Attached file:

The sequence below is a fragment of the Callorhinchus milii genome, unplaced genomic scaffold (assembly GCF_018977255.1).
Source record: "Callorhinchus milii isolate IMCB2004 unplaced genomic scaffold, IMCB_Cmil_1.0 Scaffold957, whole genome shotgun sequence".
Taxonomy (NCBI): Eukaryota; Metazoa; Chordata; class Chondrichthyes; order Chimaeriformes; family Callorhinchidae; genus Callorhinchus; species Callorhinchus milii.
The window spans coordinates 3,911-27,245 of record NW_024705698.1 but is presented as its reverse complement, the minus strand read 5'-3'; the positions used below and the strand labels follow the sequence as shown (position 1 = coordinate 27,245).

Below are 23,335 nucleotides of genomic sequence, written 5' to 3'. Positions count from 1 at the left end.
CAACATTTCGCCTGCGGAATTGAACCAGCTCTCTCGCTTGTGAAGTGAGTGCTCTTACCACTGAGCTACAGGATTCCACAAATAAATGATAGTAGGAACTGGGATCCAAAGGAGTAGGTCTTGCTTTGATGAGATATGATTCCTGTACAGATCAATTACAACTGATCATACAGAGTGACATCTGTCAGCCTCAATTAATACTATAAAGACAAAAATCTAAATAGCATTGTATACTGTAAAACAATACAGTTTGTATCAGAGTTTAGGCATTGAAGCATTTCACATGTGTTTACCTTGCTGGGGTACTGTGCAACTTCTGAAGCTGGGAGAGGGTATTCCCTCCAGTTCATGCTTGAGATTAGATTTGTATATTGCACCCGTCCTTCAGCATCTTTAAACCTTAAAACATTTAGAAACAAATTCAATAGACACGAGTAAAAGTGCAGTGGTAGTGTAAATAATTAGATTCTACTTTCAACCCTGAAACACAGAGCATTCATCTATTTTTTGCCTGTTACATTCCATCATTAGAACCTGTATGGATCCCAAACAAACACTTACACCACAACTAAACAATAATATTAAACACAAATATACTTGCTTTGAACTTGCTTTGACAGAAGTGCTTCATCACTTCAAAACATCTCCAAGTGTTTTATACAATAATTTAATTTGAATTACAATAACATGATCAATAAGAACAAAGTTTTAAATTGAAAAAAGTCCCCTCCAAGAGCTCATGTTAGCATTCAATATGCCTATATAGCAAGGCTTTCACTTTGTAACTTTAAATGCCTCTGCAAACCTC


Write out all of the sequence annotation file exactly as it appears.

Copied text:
The sequence below is a fragment of the Callorhinchus milii genome, unplaced genomic scaffold (assembly GCF_018977255.1).
Source record: "Callorhinchus milii isolate IMCB2004 unplaced genomic scaffold, IMCB_Cmil_1.0 Scaffold957, whole genome shotgun sequence".
Taxonomy (NCBI): Eukaryota; Metazoa; Chordata; class Chondrichthyes; order Chimaeriformes; family Callorhinchidae; genus Callorhinchus; species Callorhinchus milii.
The window spans coordinates 3,911-27,245 of record NW_024705698.1 but is presented as its reverse complement, the minus strand read 5'-3'; the positions used below and the strand labels follow the sequence as shown (position 1 = coordinate 27,245).

Below are 23,335 nucleotides of genomic sequence, written 5' to 3'. Positions count from 1 at the left end.
CAACATTTCGCCTGCGGAATTGAACCAGCTCTCTCGCTTGTGAAGTGAGTGCTCTTACCACTGAGCTACAGGATTCCACAAATAAATGATAGTAGGAACTGGGATCCAAAGGAGTAGGTCTTGCTTTGATGAGATATGATTCCTGTACAGATCAATTACAACTGATCATACAGAGTGACATCTGTCAGCCTCAATTAATACTATAAAGACAAAAATCTAAATAGCATTGTATACTGTAAAACAATACAGTTTGTATCAGAGTTTAGGCATTGAAGCATTTCACATGTGTTTACCTTGCTGGGGTACTGTGCAACTTCTGAAGCTGGGAGAGGGTATTCCCTCCAGTTCATGCTTGAGATTAGATTTGTATATTGCACCCGTCCTTCAGCATCTTTAAACCTTAAAACATTTAGAAACAAATTCAATAGACACGAGTAAAAGTGCAGTGGTAGTGTAAATAATTAGATTCTACTTTCAACCCTGAAACACAGAGCATTCATCTATTTTTTGCCTGTTACATTCCATCATTAGAACCTGTATGGATCCCAAACAAACACTTACACCACAACTAAACAATAATATTAAACACAAATATACTTGCTTTGAACTTGCTTTGACAGAAGTGCTTCATCACTTCAAAACATCTCCAAGTGTTTTATACAATAATTTAATTTGAATTACAATAACATGATCAATAAGAACAAAGTTTTAAATTGAAAAAAGTCCCCTCCAAGAGCTCATGTTAGCATTCAATATGCCTATATAGCAAGGCTTTCACTTTGTAACTTTAAATGCCTCTGCAAACCTC